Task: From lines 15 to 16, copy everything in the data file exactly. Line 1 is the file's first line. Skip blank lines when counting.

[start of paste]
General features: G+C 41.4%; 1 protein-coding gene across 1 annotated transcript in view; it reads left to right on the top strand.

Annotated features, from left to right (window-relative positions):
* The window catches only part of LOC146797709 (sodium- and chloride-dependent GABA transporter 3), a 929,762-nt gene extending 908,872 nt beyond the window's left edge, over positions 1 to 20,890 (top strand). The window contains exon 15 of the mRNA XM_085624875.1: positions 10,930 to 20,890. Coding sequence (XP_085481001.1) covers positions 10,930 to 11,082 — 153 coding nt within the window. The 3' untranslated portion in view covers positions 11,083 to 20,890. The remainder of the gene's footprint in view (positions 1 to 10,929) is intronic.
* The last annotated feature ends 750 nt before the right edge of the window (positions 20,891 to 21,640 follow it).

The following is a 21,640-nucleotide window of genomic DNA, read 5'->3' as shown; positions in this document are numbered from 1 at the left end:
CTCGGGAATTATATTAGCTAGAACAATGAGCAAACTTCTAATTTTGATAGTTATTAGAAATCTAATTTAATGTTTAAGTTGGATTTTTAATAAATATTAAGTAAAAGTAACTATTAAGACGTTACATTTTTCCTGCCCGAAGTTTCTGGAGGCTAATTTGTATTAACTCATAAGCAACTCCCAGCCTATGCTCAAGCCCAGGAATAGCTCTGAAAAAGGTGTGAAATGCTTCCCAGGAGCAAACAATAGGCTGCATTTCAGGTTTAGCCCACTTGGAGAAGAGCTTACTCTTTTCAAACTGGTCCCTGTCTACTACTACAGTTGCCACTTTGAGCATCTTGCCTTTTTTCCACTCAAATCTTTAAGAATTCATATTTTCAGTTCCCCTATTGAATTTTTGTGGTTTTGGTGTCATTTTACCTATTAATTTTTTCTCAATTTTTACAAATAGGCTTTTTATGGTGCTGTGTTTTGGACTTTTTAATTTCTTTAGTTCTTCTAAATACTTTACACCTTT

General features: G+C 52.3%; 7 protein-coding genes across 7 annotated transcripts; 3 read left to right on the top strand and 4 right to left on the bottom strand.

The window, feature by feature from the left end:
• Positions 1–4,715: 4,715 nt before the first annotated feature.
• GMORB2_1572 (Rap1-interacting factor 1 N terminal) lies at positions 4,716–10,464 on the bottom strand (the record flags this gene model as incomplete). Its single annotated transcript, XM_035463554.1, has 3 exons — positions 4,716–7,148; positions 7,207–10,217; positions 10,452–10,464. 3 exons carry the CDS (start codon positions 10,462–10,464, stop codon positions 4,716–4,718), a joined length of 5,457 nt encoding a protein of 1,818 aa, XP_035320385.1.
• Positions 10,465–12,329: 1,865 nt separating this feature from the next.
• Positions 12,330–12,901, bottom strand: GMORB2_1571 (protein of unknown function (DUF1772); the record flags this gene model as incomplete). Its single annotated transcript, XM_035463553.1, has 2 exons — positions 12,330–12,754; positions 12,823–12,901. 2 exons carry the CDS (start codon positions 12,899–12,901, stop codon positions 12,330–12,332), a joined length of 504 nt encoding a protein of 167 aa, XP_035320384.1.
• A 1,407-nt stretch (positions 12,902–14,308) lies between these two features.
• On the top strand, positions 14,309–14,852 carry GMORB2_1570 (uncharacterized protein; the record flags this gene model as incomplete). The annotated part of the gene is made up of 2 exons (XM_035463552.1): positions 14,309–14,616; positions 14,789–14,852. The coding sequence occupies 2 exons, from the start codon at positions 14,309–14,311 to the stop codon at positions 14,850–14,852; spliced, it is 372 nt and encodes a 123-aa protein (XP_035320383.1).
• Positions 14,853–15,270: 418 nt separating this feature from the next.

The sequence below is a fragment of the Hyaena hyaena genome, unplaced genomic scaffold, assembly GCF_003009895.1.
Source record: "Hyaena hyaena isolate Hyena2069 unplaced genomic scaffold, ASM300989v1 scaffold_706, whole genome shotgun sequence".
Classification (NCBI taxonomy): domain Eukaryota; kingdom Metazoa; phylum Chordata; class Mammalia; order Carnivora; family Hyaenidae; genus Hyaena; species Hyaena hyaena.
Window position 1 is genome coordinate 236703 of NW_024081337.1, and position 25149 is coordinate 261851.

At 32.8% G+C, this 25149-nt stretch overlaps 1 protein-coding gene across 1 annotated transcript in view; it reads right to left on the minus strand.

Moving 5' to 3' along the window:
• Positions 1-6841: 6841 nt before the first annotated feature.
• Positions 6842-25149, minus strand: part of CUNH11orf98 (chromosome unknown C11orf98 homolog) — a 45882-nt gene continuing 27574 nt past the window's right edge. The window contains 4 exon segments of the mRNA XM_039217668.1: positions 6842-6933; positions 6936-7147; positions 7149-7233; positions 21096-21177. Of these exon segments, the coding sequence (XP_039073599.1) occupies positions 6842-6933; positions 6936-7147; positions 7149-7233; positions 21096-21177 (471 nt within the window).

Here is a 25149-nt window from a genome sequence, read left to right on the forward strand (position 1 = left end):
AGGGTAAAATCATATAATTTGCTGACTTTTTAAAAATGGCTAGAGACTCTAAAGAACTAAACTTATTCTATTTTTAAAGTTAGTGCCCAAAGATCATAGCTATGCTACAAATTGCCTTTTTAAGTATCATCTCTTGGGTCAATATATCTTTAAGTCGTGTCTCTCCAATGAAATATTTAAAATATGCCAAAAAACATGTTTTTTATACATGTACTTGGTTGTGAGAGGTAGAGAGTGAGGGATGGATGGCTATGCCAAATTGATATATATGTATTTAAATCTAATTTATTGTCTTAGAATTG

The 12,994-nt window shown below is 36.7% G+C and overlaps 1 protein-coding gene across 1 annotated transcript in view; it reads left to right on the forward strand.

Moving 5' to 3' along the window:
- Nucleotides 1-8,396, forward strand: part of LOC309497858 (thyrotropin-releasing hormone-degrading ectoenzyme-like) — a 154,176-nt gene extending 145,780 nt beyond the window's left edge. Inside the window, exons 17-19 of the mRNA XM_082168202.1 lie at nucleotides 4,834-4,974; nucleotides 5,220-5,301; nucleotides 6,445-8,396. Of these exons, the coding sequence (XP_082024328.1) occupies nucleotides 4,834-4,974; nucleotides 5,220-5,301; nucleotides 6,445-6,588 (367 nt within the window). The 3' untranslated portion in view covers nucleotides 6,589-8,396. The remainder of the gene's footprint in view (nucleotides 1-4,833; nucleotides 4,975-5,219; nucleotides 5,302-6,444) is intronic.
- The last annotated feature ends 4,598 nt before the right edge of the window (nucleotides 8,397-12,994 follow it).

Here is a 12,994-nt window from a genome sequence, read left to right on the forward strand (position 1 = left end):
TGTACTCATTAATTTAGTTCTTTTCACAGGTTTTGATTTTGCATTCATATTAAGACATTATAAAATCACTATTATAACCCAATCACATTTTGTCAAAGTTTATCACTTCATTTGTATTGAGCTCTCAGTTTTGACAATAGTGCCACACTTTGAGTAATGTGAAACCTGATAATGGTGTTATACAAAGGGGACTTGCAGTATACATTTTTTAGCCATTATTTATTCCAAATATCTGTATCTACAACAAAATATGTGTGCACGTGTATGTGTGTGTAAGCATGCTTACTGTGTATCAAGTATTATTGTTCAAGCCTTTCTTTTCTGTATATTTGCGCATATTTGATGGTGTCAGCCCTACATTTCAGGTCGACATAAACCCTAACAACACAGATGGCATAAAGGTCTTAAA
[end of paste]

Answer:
• Positions 14,853–15,270: 418 nt separating this feature from the next.

The sequence below is a fragment of the Hyaena hyaena genome, unplaced genomic scaffold, assembly GCF_003009895.1.